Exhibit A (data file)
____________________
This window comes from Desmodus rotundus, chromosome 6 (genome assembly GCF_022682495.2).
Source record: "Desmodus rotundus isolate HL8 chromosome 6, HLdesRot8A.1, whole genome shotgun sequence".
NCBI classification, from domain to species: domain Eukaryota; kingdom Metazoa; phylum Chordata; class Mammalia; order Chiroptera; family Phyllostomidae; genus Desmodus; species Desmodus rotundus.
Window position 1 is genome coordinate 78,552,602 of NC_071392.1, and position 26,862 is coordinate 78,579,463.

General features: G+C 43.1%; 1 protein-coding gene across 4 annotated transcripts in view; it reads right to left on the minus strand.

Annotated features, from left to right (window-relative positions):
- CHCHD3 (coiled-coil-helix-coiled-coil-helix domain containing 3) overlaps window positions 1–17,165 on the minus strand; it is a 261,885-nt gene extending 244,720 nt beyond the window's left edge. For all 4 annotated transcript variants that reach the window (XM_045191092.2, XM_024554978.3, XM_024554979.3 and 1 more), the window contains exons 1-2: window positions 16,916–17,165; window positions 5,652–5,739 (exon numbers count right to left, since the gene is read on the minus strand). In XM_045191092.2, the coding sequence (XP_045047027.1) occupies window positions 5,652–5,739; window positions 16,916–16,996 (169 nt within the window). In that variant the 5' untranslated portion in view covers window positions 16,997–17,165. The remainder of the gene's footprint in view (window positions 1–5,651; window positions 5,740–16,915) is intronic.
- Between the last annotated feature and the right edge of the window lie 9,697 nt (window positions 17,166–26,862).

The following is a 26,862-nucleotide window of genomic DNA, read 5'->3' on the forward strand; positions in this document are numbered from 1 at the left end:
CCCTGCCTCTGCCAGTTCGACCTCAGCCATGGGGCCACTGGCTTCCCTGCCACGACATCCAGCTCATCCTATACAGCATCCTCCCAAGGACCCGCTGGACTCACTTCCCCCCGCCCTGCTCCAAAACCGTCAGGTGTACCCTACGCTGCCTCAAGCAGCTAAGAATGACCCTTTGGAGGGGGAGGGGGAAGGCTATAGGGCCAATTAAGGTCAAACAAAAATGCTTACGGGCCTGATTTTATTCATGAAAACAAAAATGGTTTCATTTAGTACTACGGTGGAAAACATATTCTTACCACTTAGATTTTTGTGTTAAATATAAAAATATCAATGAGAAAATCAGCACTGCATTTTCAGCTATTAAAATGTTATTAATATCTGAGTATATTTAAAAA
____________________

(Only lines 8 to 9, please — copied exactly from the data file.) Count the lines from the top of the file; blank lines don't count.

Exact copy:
- Between the last annotated feature and the right edge of the window lie 9,697 nt (window positions 17,166–26,862).

The following is a 26,862-nucleotide window of genomic DNA, read 5'->3' on the forward strand; positions in this document are numbered from 1 at the left end: